A long-ear'd beast, and the drink you love best, 35 You call him a sloven in earneit or jeft.

A long-ear'd beast, and the sixteenth letter, I'd not look at all, unless I look'd better.

A long-ear'd beast give me, and eggs unsound, Or else I will not ride one inch of ground. 40

A long-ear'd beast, another name for jeer, .! To ladies skins there's nothing comes so near.

A long.ear'd beast, and kind nose of a cat, Is useful in journeys, take notice of that.

A long-ear'd beast, and what seasons your beef, 45 On such an occasion the law gives relief.

A long-ear'd beaft, a thing that force mult drive in, Bears up his house, that's of his own contriving.

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Tom's metamorphosis into a Poetand SPANIEL. TOM

OM was a little merry grig,

Fiddled and danc'd to his own jig ;
Good-natur’d, but a little filly,
Irresolute, and Thally-fhilly ;
What he should do, he could not guess

They mov'd him like a man at chefs.
Swift told him once that he had wit":
Swift was in jest, poor Tom was bit ;
Thought himself son of second Phoebus,..
For ballad, pun, lampoon, and rebus.
He took a draught of Helicon,
But swallow'd so much water down,
He got a dropsy: now they say 'tis
Turn’d to poetic diabetes ;
And all the liquor he has past,

15 Is without spirit, salt, or taste. But since it past, Tom thought it wit ; And therefore writ, and writ, and writ.

He writ the wonder of all wonders, He writ the blunder of all blunders :

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He writ a merry farce for poppet,
Taught actors how to squeak and hop it;
A treatise on the wooden man*;
A ballad on the nose of Dant;
The art of making April fools,
And four and thirty punning rules :
The learned say, that Tom went snacks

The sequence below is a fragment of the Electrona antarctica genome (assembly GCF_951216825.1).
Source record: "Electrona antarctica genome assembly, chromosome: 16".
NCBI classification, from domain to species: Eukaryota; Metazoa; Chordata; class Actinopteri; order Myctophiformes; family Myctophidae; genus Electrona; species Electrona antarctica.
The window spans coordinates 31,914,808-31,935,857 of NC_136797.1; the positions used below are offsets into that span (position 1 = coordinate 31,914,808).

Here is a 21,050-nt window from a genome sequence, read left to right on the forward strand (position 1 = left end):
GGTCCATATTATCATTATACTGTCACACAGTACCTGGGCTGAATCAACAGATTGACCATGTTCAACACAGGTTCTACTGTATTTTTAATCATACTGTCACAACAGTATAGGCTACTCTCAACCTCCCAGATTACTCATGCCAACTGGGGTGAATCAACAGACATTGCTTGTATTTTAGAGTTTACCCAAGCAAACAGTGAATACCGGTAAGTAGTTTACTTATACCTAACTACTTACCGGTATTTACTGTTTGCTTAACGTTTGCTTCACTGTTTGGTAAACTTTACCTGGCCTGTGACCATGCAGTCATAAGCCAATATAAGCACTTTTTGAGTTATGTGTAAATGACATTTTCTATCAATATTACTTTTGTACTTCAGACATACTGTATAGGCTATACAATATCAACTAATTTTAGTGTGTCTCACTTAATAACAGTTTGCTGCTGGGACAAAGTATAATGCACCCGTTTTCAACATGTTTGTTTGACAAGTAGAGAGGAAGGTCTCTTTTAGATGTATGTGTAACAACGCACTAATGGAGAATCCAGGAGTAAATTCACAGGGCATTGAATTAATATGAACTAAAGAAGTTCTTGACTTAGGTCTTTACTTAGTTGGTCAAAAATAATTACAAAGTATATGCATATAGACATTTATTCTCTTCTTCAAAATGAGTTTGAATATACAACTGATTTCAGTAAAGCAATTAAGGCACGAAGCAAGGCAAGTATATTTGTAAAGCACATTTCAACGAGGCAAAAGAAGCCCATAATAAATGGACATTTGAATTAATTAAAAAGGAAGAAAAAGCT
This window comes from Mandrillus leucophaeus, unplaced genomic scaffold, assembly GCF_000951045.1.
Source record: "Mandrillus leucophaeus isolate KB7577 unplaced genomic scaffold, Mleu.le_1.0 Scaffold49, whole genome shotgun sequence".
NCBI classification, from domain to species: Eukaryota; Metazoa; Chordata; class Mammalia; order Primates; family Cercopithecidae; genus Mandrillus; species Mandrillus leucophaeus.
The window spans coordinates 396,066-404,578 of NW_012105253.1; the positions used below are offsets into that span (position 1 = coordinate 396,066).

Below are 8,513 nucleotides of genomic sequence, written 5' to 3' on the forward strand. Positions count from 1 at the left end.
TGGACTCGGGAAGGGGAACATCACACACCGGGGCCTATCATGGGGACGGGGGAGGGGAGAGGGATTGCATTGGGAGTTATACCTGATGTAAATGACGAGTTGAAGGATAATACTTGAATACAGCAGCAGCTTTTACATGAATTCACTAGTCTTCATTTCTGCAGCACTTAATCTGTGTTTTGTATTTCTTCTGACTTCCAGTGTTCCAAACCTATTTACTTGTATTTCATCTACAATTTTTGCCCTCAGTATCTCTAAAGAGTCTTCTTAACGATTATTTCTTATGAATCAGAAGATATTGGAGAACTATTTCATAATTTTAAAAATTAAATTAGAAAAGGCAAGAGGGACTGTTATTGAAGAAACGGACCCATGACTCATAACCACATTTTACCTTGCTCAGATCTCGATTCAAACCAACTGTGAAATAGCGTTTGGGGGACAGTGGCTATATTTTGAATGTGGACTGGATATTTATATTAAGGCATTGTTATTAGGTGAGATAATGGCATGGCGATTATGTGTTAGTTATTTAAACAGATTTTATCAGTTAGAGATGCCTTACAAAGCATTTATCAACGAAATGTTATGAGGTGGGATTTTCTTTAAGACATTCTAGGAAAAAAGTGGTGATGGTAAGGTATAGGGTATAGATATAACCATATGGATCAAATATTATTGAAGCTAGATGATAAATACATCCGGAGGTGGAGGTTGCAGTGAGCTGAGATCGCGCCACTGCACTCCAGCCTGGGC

With philomaths for almanacks ;
Tho' they divided are, and some say
He writ for Whaley, fome for Campsay 1,
Hundreds there are who will make oath,
He wrote alternately for both :
For tho' they made the calculations,
Tom writ the monthly observations.
Such were his writings; but his chatter
Was one continued clitter clatter.
Swift sit his tongue, and made him talk,
Cry Cup of fack, and Walk, knaves, walk:
And fitted little prating Poll,
For wiry cage in common hall;
(Made him expert at quibble jargon)
And quaint at selling of a bargain.
Poll he could talk in different linguo's,
But he could never learn distinguo's :
Swift tried in vain, and angry thereat,
Into a spaniel turn'd his parrot;
Made him to walk on his hind-legs,
And now he dances, fawns, and begs;
Then cuts a caper o'er a stick,
Lies close, will whine, and creep, and lick.
Swift puts a bit upon his fnout,
Poor Tom he dares not look about ;
But soon as Swift once gives the word,
He snaps it up, tho’’twere atd.




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• The sign of a wooden man in Élex-ftreet, Dublin.
+ A person remarkable for a nose of an enormous fize.
| Two almanack-makers in Dublin.



his birthday
WHILE ! the godlike men of old,

In admiration wrapt, behold!..
Rever'd antiquity explore,
And turn the long-livd-volumes o'er,"
Where Cato; Plutarch, Flaccus thine

In ev'ry excellence divine ;
I grieve, that our degen’rate days
Produce no mighty fouls like these;"
Patriot, philosopher, and bard,
Are names unknown, and feldom heard..
Spare your reflexion, Phæbus cries,
'Tis as ungrateful as unwise ;
Can you complain this sacred day,
That virtues, or that arts decay.?
Behold in Swift reviv'd appears

15: The virtues of unnumber'd years ; Behold in him, with new delight, The patriot, bard, and fage unite ; And know, Ierne in that name Shall rival Greece and Rome in fame.


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A Pud in is almi desire

Mimis, tres I ne ver re quire ;
Alo veri findit a gestis,